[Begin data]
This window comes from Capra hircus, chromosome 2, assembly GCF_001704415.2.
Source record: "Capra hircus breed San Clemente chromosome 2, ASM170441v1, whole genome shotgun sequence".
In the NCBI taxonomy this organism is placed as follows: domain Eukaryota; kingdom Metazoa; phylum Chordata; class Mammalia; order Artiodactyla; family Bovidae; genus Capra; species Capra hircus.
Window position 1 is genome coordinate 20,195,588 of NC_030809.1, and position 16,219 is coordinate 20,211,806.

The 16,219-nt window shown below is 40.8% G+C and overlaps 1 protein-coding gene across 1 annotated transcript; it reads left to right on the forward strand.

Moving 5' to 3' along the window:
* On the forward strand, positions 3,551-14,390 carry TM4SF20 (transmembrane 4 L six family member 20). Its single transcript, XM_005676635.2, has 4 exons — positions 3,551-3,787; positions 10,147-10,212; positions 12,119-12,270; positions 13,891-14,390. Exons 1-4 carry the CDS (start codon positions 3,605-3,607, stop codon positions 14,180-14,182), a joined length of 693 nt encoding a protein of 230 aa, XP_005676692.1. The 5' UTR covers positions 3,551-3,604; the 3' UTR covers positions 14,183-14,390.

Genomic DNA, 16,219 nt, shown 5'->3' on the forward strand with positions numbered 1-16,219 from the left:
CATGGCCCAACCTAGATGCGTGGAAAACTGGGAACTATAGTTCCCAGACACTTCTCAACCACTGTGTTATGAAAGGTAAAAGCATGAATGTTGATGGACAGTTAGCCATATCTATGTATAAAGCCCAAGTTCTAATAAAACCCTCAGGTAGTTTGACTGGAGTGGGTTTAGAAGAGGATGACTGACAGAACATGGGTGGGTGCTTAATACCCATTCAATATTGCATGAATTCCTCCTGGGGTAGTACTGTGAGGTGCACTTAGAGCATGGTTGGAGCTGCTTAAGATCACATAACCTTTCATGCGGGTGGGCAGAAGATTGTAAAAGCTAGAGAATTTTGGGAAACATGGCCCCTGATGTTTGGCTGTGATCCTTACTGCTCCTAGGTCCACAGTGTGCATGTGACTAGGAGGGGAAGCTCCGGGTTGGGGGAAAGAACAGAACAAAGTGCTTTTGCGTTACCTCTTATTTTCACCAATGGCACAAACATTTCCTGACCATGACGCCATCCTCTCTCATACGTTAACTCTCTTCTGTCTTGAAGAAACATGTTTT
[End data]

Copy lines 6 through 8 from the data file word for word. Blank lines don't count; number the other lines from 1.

Moving 5' to 3' along the window:
* On the forward strand, positions 3,551-14,390 carry TM4SF20 (transmembrane 4 L six family member 20). Its single transcript, XM_005676635.2, has 4 exons — positions 3,551-3,787; positions 10,147-10,212; positions 12,119-12,270; positions 13,891-14,390. Exons 1-4 carry the CDS (start codon positions 3,605-3,607, stop codon positions 14,180-14,182), a joined length of 693 nt encoding a protein of 230 aa, XP_005676692.1. The 5' UTR covers positions 3,551-3,604; the 3' UTR covers positions 14,183-14,390.

Genomic DNA, 16,219 nt, shown 5'->3' on the forward strand with positions numbered 1-16,219 from the left: